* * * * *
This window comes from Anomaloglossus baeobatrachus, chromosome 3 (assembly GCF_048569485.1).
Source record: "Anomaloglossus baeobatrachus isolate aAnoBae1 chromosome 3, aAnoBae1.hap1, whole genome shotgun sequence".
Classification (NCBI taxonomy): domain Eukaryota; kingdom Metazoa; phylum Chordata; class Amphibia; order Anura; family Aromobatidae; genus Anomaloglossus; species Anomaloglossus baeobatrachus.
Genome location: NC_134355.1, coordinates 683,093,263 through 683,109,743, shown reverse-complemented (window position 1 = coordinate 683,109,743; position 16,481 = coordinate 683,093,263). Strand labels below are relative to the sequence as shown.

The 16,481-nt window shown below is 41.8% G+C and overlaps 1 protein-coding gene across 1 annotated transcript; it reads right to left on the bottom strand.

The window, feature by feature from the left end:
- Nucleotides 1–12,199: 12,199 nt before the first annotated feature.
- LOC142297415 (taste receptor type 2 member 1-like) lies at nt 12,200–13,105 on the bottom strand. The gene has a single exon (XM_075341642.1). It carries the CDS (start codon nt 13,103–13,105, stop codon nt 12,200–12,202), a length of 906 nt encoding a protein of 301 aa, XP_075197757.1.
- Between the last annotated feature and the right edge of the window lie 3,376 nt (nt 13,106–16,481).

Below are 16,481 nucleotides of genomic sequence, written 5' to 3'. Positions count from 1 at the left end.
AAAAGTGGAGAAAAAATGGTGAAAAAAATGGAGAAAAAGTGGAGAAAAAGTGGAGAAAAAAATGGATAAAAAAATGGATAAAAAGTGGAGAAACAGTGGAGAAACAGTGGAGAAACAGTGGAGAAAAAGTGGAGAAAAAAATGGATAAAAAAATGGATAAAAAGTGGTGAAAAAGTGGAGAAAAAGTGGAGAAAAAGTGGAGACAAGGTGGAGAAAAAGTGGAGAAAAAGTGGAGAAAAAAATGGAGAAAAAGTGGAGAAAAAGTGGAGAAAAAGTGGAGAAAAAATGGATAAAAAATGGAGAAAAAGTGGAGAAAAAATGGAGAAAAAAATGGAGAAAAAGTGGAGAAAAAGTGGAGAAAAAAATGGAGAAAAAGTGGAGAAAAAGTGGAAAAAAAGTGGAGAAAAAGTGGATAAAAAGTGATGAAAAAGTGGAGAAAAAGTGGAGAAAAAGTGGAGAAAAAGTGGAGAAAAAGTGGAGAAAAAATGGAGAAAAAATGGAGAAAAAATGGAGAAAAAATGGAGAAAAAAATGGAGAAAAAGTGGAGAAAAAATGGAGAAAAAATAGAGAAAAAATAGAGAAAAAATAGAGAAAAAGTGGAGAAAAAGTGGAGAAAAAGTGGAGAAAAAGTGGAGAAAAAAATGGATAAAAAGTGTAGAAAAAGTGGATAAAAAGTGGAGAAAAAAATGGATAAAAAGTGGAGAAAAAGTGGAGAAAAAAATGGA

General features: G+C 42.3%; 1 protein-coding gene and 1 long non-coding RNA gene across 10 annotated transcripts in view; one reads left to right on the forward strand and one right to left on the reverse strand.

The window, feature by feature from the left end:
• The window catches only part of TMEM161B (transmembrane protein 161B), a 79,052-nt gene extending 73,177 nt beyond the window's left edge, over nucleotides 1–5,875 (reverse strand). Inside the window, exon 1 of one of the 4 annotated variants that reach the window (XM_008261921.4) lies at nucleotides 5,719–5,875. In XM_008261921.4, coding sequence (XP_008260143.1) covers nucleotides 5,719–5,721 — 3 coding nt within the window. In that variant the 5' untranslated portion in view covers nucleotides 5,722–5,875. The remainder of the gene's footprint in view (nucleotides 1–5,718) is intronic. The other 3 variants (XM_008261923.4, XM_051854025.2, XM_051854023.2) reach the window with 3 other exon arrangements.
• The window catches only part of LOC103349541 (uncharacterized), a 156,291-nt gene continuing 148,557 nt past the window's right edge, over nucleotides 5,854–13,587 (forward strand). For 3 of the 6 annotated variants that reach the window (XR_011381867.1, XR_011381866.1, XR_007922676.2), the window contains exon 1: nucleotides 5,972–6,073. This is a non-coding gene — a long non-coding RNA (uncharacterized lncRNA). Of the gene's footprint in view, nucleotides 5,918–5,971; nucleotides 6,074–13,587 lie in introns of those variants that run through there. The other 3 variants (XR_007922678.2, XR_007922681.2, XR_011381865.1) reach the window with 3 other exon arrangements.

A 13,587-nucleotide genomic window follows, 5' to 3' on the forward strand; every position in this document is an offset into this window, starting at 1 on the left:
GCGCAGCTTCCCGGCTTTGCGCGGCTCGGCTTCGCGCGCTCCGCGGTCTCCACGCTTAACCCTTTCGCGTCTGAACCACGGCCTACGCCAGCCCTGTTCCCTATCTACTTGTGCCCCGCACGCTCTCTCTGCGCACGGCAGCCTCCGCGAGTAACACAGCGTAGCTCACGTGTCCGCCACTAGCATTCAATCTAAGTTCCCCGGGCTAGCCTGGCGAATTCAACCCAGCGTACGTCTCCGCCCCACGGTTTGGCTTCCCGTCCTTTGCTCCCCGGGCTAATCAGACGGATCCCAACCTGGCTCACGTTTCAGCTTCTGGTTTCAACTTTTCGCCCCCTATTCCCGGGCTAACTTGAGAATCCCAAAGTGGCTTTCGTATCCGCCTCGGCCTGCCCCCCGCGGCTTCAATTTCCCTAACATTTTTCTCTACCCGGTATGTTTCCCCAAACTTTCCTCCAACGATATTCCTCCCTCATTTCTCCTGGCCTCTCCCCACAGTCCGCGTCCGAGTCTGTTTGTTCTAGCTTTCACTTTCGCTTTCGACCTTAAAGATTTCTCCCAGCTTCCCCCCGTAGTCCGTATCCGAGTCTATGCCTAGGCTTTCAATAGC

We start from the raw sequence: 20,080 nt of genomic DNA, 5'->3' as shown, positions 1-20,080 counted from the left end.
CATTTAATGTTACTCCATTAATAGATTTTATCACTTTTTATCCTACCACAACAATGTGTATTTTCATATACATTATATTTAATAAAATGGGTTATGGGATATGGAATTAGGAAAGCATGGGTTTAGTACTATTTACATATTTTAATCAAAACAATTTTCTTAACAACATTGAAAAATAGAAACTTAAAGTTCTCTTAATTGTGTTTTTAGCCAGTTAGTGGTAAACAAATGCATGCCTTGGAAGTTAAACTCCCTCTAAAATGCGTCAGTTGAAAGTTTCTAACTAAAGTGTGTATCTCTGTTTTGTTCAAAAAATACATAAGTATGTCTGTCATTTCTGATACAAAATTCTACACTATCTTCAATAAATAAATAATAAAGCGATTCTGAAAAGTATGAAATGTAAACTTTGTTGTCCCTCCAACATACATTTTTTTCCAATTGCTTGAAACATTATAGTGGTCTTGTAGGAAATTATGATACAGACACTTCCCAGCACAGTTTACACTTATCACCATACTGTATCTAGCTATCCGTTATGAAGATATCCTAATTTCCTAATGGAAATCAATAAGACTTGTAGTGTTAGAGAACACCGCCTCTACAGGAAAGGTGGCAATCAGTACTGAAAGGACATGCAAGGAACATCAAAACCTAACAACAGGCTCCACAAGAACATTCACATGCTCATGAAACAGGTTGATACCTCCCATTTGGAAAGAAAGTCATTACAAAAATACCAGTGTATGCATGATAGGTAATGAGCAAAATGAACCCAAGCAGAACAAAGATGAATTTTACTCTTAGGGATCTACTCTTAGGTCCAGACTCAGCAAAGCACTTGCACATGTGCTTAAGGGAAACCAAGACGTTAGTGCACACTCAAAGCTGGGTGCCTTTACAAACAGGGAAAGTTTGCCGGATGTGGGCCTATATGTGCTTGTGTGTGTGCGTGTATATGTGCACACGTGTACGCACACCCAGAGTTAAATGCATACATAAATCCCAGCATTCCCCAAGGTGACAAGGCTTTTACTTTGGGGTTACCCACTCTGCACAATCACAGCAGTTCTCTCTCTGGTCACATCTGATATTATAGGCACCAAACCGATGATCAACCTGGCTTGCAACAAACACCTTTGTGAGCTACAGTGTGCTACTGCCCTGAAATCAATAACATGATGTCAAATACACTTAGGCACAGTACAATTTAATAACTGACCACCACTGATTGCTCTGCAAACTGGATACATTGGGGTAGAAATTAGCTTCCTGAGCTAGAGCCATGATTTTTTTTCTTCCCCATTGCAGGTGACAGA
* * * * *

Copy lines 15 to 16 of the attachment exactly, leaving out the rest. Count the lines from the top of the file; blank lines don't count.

• The window catches only part of LOC103349541 (uncharacterized), a 156,291-nt gene continuing 148,557 nt past the window's right edge, over nucleotides 5,854–13,587 (forward strand). For 3 of the 6 annotated variants that reach the window (XR_011381867.1, XR_011381866.1, XR_007922676.2), the window contains exon 1: nucleotides 5,972–6,073. This is a non-coding gene — a long non-coding RNA (uncharacterized lncRNA). Of the gene's footprint in view, nucleotides 5,918–5,971; nucleotides 6,074–13,587 lie in introns of those variants that run through there. The other 3 variants (XR_007922678.2, XR_007922681.2, XR_011381865.1) reach the window with 3 other exon arrangements.

A 13,587-nucleotide genomic window follows, 5' to 3' on the forward strand; every position in this document is an offset into this window, starting at 1 on the left: